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“Misleading Evidence” – Not Enough to Deny Costs to Successful Party in Estate Case: Birtzu v. McCron

Birtzu v. McCron, 2019 ONCA 777 (CanLII), http://canlii.ca/t/j2nkm


Recently, the Court of Appeal for Ontario overturned the cost award[1] of a trial judge in the will challenge case of Birtzu v McCronn, finding that the trial judge was “plainly wrong” in denying the successful party her costs.[2]


A father died, leaving behind three adult children: two sons and a daughter. In his will he left his entire estate to his daughter where previous wills had distributed his estate among his three children and grandchildren. The sons commenced an action seeking, among other things, an order setting aside the will, alleging their father lacked testamentary capacity.

The trial lasted for 21 days. Ultimately, the trial judge dismissed the brothers’ claim, specifically concluding that the daughter had discharged her onus to prove that her father had testamentary capacity.  Other parts of the claim were dismissed as they were statute-barred.

Despite the daughter’s success, and the fact that the “loser pays” principle generally applies to estate litigation, the trial judge concluded that both parties should bear their own costs of the proceeding.

Court of Appeal

The daughter sought, and was granted, leave to appeal the cost award. Cost awards are discretionary. The Court of Appeal seldom grants leave to appeal a cost award and will vary such an order only if the appellant demonstrates legal error or that the order is “plainly wrong.”[3]

The Court of Appeal noted that the daughter was “entirely successful at trial.”[4] In the normal course she would have received her costs. This was not a case for costs payable by the estate. The daughter was the sole beneficiary.

In his brief endorsement, the trial judge supported his decision on the costs on the basis that the daughter was successful only by virtue of the limitation period defence. However, the trial judge made detailed findings of fact in favour of the daughter. The Court of Appeal concluded that the brothers lost at trial “on all fronts.”[5] The implication in the cost endorsement that success had been somehow divided was “not borne out by an examination of the trial judge’s reasons for judgment.”[6]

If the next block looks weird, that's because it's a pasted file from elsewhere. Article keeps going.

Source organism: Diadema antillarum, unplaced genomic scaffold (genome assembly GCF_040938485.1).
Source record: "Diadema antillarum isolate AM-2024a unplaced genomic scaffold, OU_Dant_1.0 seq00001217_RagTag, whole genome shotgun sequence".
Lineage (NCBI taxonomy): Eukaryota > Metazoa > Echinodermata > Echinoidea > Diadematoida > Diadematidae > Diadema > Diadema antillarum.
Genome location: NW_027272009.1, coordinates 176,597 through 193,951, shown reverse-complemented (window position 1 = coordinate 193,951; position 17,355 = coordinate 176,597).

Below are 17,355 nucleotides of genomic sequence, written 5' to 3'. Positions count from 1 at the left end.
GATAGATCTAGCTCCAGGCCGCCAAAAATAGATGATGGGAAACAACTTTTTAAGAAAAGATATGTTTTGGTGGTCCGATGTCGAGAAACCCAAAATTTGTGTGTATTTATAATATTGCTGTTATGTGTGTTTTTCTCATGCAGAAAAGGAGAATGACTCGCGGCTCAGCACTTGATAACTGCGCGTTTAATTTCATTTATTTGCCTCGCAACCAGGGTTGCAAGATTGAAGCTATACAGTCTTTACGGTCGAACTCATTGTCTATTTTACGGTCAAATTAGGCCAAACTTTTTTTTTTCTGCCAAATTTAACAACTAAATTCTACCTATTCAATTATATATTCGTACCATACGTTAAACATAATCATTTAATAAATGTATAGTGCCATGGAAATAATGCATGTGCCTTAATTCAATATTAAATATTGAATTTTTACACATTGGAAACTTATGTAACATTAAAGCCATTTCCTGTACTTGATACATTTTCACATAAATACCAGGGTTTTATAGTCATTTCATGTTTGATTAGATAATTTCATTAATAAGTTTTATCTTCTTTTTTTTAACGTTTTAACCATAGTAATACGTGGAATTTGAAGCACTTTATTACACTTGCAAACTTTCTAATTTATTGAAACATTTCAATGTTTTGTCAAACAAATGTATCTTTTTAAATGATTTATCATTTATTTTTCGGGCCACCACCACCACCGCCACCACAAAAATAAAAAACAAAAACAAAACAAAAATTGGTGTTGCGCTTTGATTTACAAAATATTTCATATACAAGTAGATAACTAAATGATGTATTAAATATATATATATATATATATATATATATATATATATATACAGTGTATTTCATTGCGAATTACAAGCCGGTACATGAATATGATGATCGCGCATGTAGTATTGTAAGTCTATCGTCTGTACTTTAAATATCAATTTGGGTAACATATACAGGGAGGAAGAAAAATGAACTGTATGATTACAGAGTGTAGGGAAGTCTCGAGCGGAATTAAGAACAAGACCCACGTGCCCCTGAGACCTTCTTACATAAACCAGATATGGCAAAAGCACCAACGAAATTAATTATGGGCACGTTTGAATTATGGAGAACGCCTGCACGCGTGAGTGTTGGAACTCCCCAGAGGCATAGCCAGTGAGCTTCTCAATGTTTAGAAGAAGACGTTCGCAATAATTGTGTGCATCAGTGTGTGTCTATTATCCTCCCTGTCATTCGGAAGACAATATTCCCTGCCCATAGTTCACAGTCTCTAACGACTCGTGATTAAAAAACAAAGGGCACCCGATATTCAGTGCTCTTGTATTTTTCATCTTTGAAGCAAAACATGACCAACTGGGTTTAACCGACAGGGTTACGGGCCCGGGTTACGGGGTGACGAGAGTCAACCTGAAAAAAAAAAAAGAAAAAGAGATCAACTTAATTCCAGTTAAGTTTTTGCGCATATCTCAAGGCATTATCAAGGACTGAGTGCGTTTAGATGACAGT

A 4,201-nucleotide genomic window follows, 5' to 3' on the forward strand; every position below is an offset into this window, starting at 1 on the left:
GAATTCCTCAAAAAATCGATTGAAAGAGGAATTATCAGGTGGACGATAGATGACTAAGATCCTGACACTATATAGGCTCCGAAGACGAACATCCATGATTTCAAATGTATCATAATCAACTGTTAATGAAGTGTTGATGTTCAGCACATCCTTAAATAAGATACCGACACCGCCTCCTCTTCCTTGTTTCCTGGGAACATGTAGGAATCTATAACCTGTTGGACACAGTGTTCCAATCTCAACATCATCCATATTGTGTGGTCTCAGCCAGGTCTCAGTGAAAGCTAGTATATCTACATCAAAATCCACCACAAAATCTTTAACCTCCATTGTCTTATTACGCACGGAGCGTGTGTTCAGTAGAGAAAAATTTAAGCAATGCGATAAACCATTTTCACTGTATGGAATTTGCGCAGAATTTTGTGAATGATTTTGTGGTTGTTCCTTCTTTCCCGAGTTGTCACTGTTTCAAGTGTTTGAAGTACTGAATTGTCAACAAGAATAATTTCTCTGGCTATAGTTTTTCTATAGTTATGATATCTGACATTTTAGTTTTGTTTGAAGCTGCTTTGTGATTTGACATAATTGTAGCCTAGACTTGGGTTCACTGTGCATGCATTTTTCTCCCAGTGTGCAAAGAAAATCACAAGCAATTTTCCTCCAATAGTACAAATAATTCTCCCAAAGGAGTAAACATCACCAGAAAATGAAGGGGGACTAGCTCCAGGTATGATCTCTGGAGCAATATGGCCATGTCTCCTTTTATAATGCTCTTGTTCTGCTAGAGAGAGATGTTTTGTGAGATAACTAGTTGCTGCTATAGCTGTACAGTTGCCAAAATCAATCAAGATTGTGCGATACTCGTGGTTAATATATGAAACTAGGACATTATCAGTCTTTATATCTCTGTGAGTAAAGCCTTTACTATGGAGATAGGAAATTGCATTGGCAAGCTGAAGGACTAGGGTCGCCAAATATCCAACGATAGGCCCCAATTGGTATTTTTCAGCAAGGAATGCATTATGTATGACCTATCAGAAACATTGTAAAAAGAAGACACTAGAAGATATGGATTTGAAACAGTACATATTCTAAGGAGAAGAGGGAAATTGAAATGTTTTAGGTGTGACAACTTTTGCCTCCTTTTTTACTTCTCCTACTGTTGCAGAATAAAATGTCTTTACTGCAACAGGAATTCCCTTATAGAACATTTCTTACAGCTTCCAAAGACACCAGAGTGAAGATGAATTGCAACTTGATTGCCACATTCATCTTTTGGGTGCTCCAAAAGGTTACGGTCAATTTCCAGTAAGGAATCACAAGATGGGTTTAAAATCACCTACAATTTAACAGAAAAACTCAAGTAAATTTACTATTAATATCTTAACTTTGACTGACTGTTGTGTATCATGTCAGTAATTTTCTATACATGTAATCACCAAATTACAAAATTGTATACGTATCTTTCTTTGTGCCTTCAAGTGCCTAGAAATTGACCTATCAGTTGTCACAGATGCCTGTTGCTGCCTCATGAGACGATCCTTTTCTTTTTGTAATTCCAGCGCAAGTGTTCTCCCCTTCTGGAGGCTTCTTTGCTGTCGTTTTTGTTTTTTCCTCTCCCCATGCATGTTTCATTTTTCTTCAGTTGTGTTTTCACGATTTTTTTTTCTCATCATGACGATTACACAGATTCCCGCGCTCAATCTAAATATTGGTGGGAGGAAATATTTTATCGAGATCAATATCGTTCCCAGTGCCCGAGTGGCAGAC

The second reason the trial judge gave for denying the daughter her costs was his finding that she gave “misleading evidence” at trial. The trial judge found that the daughter had lied about her recollection of conversations she had with her father’s doctor about her father’s mental condition.

The Court of Appeal refused to reconsider the trial judge’s credibility assessment. However, the Court of Appeal noted that although a party’s conduct (including offering misleading testimony) can be relevant in assessing costs, costs “are not used to punish a litigant for giving misleading evidence.”[7]

The Court concluded that while misleading evidence can never be condoned, the evidence given by the daughter could not justify, on its own, a denial of costs in respect of a 21-day trial in which she was entirely successful in defending. The trial judge “erred in law by focusing his costs analysis almost exclusively on the misleading nature of one aspect of [the daughter’s] evidence.”[8]

The Court of Appeal also found that it was “incumbent on the trial judge in this case, to more fully explain why, despite [the daughter’s] total success, she was denied her costs.” The Court found that the trial judge’s cost order was “plainly wrong” and that the costs should have followed the result. The Court fixed the costs on a partial indemnity basis at $150,000.00.


Cost awards are rarely overturned, except where, like in this case, the trial judge is “plainly wrong”. While there are situations where the parties in an estate dispute should be responsible for their own costs, this case, where one party was completely successful, was not one of them. For more information on costs in estate litigation see my paper “Costs in Estate Litigation”, a version of which article was also submitted to the Advocates Quarterly, (publication pending).

[1] Birtzu v McCron, 2017 ONSC 2276.

[2] Birtzu v McCron, 2019 ONCA 777.

[3] Birtzu v McCron, 2019 ONCA 777 at para 8.

[4] Birtzu v McCron, 2019 ONCA 777 at para 9.

[5] Birtzu v McCron, 2019 ONCA 777 at para 12.

[6] Birtzu v MCCron, 2019 ONCA 777 at para 12.

[7] Birtzu v McCron, 2019 ONCA 777 at para 15.

[8] Birtzu v McCron, 2019 ONCA 777 at para 17.

This paper is intended for the purposes of providing information only and is to be used only for the purposes of guidance. This paper is not intended to be relied upon as the giving of legal advice and does not purport to be exhaustive.


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